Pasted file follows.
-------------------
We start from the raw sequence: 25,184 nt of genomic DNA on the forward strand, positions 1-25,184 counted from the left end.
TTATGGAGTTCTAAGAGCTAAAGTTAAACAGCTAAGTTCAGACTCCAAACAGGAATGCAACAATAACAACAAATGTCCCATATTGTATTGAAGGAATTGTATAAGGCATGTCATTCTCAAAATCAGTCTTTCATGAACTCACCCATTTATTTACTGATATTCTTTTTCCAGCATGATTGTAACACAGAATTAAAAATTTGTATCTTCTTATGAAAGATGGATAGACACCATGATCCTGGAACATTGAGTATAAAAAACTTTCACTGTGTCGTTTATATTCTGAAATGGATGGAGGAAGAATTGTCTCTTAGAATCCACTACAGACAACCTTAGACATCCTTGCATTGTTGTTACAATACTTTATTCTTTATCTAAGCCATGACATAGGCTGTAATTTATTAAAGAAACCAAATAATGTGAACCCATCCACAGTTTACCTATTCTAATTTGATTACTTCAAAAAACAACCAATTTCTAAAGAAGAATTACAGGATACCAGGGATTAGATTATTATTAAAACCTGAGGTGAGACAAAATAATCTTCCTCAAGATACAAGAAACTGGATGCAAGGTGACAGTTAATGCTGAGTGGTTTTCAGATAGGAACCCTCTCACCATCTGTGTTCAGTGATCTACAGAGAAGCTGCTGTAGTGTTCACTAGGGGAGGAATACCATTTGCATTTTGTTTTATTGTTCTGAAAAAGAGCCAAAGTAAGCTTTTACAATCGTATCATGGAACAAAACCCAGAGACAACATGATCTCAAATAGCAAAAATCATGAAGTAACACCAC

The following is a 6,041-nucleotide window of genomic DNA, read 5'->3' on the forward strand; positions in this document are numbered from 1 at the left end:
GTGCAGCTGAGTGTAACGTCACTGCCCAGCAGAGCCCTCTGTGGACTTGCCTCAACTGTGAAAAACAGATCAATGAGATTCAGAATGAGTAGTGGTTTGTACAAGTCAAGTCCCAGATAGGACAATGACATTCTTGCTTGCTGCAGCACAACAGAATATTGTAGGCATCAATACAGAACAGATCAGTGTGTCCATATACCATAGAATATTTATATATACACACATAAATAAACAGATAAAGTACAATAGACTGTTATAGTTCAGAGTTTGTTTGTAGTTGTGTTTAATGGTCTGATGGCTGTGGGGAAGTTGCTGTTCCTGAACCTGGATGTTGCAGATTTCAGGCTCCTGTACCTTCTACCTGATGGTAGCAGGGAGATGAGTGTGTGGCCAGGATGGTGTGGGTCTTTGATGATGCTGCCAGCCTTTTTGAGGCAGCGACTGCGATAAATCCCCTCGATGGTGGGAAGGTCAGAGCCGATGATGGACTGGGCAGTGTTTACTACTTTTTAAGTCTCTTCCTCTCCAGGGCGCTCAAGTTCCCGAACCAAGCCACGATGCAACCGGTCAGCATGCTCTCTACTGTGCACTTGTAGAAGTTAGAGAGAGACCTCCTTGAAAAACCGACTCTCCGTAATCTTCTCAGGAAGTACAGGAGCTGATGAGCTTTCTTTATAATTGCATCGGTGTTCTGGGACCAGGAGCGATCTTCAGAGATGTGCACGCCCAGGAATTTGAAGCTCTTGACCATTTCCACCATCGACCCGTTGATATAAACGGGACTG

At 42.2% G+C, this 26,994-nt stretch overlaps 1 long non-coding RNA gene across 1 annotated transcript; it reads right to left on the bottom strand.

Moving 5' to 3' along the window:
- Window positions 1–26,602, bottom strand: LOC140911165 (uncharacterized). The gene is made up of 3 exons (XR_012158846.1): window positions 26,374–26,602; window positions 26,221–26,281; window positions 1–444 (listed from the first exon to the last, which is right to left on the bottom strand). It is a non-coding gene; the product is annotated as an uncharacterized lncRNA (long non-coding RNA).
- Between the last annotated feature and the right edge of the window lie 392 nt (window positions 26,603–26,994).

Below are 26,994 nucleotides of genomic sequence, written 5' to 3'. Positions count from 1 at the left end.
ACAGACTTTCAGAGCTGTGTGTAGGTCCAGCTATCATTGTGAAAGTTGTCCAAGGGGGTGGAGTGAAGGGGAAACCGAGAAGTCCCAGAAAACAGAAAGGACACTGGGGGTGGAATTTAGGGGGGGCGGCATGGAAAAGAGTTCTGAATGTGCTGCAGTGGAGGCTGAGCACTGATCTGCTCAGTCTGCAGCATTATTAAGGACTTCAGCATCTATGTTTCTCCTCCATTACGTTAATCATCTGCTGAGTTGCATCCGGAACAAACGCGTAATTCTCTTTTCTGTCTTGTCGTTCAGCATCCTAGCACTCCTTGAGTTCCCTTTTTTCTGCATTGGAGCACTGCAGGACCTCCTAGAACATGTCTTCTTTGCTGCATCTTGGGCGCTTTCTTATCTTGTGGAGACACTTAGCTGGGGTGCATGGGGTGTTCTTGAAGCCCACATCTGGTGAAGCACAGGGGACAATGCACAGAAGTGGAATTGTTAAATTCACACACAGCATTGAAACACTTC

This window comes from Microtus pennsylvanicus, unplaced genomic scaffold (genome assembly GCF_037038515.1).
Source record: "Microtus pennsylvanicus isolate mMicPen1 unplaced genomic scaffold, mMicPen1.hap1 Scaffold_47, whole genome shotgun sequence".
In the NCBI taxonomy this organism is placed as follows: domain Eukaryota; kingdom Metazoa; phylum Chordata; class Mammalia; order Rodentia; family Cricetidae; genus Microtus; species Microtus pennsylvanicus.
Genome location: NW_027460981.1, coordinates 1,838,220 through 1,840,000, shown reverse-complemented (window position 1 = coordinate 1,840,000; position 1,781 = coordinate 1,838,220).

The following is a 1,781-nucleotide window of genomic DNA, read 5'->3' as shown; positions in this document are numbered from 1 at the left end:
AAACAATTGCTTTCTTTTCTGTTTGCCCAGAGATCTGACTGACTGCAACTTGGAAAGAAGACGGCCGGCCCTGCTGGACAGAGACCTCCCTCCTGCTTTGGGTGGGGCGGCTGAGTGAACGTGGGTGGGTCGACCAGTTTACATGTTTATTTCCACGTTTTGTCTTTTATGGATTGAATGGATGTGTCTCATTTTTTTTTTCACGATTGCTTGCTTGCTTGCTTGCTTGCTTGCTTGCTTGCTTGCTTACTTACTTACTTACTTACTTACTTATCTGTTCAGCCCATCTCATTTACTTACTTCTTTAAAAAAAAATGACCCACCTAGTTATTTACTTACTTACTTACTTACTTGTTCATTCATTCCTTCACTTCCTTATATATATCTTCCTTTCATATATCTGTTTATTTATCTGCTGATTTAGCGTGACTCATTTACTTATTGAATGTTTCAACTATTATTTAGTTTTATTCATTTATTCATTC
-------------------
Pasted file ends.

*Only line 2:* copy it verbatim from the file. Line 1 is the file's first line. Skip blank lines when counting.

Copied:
TTATGGAGTTCTAAGAGCTAAAGTTAAACAGCTAAGTTCAGACTCCAAACAGGAATGCAACAATAACAACAAATGTCCCATATTGTATTGAAGGAATTGTATAAGGCATGTCATTCTCAAAATCAGTCTTTCATGAACTCACCCATTTATTTACTGATATTCTTTTTCCAGCATGATTGTAACACAGAATTAAAAATTTGTATCTTCTTATGAAAGATGGATAGACACCATGATCCTGGAACATTGAGTATAAAAAACTTTCACTGTGTCGTTTATATTCTGAAATGGATGGAGGAAGAATTGTCTCTTAGAATCCACTACAGACAACCTTAGACATCCTTGCATTGTTGTTACAATACTTTATTCTTTATCTAAGCCATGACATAGGCTGTAATTTATTAAAGAAACCAAATAATGTGAACCCATCCACAGTTTACCTATTCTAATTTGATTACTTCAAAAAACAACCAATTTCTAAAGAAGAATTACAGGATACCAGGGATTAGATTATTATTAAAACCTGAGGTGAGACAAAATAATCTTCCTCAAGATACAAGAAACTGGATGCAAGGTGACAGTTAATGCTGAGTGGTTTTCAGATAGGAACCCTCTCACCATCTGTGTTCAGTGATCTACAGAGAAGCTGCTGTAGTGTTCACTAGGGGAGGAATACCATTTGCATTTTGTTTTATTGTTCTGAAAAAGAGCCAAAGTAAGCTTTTACAATCGTATCATGGAACAAAACCCAGAGACAACATGATCTCAAATAGCAAAAATCATGAAGTAACACCAC